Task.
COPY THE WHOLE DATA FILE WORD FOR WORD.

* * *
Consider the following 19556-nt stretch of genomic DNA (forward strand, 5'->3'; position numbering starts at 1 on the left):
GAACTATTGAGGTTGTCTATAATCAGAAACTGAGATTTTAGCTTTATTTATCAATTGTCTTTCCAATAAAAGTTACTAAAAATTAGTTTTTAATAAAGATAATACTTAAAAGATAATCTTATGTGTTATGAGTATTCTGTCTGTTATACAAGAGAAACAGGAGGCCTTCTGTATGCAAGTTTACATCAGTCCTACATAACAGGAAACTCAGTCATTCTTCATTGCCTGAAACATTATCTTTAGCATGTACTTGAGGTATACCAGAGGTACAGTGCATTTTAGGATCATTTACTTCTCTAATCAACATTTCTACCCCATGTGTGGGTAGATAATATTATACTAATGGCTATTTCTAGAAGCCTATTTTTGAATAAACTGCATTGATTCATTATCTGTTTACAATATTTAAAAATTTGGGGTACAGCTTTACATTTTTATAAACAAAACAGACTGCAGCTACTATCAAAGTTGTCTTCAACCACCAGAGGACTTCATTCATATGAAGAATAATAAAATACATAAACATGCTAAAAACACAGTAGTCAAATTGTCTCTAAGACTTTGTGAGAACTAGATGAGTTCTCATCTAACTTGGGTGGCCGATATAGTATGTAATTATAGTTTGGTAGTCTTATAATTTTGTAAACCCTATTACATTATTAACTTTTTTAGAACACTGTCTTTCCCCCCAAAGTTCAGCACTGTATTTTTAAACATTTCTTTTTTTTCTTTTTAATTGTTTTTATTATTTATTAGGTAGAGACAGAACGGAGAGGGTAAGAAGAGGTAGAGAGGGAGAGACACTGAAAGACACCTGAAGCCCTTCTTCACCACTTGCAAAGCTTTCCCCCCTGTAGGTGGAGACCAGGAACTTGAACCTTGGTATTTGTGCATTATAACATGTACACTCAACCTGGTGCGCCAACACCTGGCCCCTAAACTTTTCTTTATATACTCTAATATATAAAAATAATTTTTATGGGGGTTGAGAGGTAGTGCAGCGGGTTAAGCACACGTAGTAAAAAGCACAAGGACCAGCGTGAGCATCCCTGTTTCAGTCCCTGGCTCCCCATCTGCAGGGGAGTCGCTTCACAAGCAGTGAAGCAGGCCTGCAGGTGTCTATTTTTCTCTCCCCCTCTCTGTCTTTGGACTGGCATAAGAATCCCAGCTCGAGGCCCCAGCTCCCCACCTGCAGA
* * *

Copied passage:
Consider the following 19556-nt stretch of genomic DNA (forward strand, 5'->3'; position numbering starts at 1 on the left):
GAACTATTGAGGTTGTCTATAATCAGAAACTGAGATTTTAGCTTTATTTATCAATTGTCTTTCCAATAAAAGTTACTAAAAATTAGTTTTTAATAAAGATAATACTTAAAAGATAATCTTATGTGTTATGAGTATTCTGTCTGTTATACAAGAGAAACAGGAGGCCTTCTGTATGCAAGTTTACATCAGTCCTACATAACAGGAAACTCAGTCATTCTTCATTGCCTGAAACATTATCTTTAGCATGTACTTGAGGTATACCAGAGGTACAGTGCATTTTAGGATCATTTACTTCTCTAATCAACATTTCTACCCCATGTGTGGGTAGATAATATTATACTAATGGCTATTTCTAGAAGCCTATTTTTGAATAAACTGCATTGATTCATTATCTGTTTACAATATTTAAAAATTTGGGGTACAGCTTTACATTTTTATAAACAAAACAGACTGCAGCTACTATCAAAGTTGTCTTCAACCACCAGAGGACTTCATTCATATGAAGAATAATAAAATACATAAACATGCTAAAAACACAGTAGTCAAATTGTCTCTAAGACTTTGTGAGAACTAGATGAGTTCTCATCTAACTTGGGTGGCCGATATAGTATGTAATTATAGTTTGGTAGTCTTATAATTTTGTAAACCCTATTACATTATTAACTTTTTTAGAACACTGTCTTTCCCCCCAAAGTTCAGCACTGTATTTTTAAACATTTCTTTTTTTTCTTTTTAATTGTTTTTATTATTTATTAGGTAGAGACAGAACGGAGAGGGTAAGAAGAGGTAGAGAGGGAGAGACACTGAAAGACACCTGAAGCCCTTCTTCACCACTTGCAAAGCTTTCCCCCCTGTAGGTGGAGACCAGGAACTTGAACCTTGGTATTTGTGCATTATAACATGTACACTCAACCTGGTGCGCCAACACCTGGCCCCTAAACTTTTCTTTATATACTCTAATATATAAAAATAATTTTTATGGGGGTTGAGAGGTAGTGCAGCGGGTTAAGCACACGTAGTAAAAAGCACAAGGACCAGCGTGAGCATCCCTGTTTCAGTCCCTGGCTCCCCATCTGCAGGGGAGTCGCTTCACAAGCAGTGAAGCAGGCCTGCAGGTGTCTATTTTTCTCTCCCCCTCTCTGTCTTTGGACTGGCATAAGAATCCCAGCTCGAGGCCCCAGCTCCCCACCTGCAGA